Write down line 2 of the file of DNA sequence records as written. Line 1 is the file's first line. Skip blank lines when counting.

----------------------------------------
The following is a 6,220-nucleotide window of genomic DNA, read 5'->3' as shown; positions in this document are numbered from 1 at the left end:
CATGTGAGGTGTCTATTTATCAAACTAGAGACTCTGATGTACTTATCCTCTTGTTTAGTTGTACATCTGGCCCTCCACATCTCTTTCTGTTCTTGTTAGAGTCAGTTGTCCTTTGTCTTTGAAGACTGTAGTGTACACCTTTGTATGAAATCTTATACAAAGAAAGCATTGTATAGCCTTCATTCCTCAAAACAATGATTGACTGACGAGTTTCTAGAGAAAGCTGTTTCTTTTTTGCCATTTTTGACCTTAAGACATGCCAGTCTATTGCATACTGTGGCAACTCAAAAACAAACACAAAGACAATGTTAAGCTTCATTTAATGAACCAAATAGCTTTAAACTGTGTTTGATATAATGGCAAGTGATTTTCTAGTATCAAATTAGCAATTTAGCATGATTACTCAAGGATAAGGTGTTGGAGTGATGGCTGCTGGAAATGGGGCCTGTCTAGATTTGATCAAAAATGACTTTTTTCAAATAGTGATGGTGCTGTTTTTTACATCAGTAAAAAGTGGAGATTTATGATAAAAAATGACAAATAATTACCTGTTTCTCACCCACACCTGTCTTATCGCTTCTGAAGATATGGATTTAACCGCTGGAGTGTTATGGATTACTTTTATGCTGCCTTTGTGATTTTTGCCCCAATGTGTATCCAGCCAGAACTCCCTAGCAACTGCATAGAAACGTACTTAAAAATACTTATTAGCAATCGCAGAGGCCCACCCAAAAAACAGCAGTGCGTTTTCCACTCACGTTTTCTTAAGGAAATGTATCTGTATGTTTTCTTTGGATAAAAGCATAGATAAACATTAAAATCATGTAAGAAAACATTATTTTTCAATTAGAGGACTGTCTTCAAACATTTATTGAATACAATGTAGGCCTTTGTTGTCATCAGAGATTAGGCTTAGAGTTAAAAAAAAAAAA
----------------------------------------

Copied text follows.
CATGTGAGGTGTCTATTTATCAAACTAGAGACTCTGATGTACTTATCCTCTTGTTTAGTTGTACATCTGGCCCTCCACATCTCTTTCTGTTCTTGTTAGAGTCAGTTGTCCTTTGTCTTTGAAGACTGTAGTGTACACCTTTGTATGAAATCTTATACAAAGAAAGCATTGTATAGCCTTCATTCCTCAAAACAATGATTGACTGACGAGTTTCTAGAGAAAGCTGTTTCTTTTTTGCCATTTTTGACCTTAAGACATGCCAGTCTATTGCATACTGTGGCAACTCAAAAACAAACACAAAGACAATGTTAAGCTTCATTTAATGAACCAAATAGCTTTAAACTGTGTTTGATATAATGGCAAGTGATTTTCTAGTATCAAATTAGCAATTTAGCATGATTACTCAAGGATAAGGTGTTGGAGTGATGGCTGCTGGAAATGGGGCCTGTCTAGATTTGATCAAAAATGACTTTTTTCAAATAGTGATGGTGCTGTTTTTTACATCAGTAAAAAGTGGAGATTTATGATAAAAAATGACAAATAATTACCTGTTTCTCACCCACACCTGTCTTATCGCTTCTGAAGATATGGATTTAACCGCTGGAGTGTTATGGATTACTTTTATGCTGCCTTTGTGATTTTTGCCCCAATGTGTATCCAGCCAGAACTCCCTAGCAACTGCATAGAAACGTACTTAAAAATACTTATTAGCAATCGCAGAGGCCCACCCAAAAAACAGCAGTGCGTTTTCCACTCACGTTTTCTTAAGGAAATGTATCTGTATGTTTTCTTTGGATAAAAGCATAGATAAACATTAAAATCATGTAAGAAAACATTATTTTTCAATTAGAGGACTGTCTTCAAACATTTATTGAATACAATGTAGGCCTTTGTTGTCATCAGAGATTAGGCTTAGAGTTAAAAAAAAAAAA